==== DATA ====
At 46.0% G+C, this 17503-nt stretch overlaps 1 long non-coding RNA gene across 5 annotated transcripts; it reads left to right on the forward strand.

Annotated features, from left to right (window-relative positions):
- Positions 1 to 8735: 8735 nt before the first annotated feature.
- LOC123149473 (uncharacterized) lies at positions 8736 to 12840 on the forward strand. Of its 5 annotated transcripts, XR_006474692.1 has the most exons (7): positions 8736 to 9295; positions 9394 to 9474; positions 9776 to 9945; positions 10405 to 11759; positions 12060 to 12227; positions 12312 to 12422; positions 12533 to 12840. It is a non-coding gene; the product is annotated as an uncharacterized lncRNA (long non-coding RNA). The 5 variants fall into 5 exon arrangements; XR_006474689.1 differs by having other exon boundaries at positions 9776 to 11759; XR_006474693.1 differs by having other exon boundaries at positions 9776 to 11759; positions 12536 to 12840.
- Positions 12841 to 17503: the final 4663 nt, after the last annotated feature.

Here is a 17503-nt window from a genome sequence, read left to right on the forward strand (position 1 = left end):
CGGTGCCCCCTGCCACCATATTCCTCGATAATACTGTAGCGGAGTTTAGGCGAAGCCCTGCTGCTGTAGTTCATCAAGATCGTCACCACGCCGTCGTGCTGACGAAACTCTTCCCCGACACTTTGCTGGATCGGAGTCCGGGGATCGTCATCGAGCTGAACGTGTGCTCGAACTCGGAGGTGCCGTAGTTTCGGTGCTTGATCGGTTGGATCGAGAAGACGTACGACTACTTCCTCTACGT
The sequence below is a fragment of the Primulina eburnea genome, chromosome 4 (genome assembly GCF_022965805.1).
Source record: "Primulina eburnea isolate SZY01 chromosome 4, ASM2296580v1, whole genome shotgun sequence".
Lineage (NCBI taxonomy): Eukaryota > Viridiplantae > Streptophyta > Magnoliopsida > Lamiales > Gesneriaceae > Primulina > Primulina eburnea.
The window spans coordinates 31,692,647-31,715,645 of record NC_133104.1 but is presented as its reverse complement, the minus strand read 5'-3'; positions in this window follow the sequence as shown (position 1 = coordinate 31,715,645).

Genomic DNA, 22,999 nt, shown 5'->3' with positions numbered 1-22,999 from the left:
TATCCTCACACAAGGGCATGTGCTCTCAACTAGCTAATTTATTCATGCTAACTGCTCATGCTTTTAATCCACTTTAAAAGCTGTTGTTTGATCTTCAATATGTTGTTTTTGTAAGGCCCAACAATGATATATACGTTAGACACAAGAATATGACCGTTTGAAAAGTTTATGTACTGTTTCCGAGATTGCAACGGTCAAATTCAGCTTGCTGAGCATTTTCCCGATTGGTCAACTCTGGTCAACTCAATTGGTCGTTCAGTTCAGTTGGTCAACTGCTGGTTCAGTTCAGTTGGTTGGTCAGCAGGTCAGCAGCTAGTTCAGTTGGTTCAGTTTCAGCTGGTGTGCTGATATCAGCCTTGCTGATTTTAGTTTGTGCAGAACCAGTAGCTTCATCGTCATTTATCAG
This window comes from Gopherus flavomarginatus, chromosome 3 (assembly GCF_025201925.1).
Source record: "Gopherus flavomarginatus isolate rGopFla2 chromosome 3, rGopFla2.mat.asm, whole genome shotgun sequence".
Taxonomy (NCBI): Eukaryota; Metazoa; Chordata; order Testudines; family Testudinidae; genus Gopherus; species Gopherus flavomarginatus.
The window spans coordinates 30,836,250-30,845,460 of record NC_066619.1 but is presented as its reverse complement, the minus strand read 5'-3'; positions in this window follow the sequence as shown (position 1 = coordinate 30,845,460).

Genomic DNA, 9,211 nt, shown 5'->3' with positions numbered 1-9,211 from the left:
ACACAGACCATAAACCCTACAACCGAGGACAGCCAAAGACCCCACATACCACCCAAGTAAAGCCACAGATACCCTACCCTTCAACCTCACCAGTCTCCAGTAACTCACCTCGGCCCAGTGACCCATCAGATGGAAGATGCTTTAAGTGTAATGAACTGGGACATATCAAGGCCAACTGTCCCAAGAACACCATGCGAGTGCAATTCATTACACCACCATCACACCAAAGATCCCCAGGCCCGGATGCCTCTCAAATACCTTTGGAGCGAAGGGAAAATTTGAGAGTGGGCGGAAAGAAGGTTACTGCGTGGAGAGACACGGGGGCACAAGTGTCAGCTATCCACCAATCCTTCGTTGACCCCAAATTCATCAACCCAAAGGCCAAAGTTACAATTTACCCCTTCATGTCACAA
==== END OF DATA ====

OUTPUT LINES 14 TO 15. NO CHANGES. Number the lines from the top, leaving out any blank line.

This window comes from Gopherus flavomarginatus, chromosome 3 (assembly GCF_025201925.1).
Source record: "Gopherus flavomarginatus isolate rGopFla2 chromosome 3, rGopFla2.mat.asm, whole genome shotgun sequence".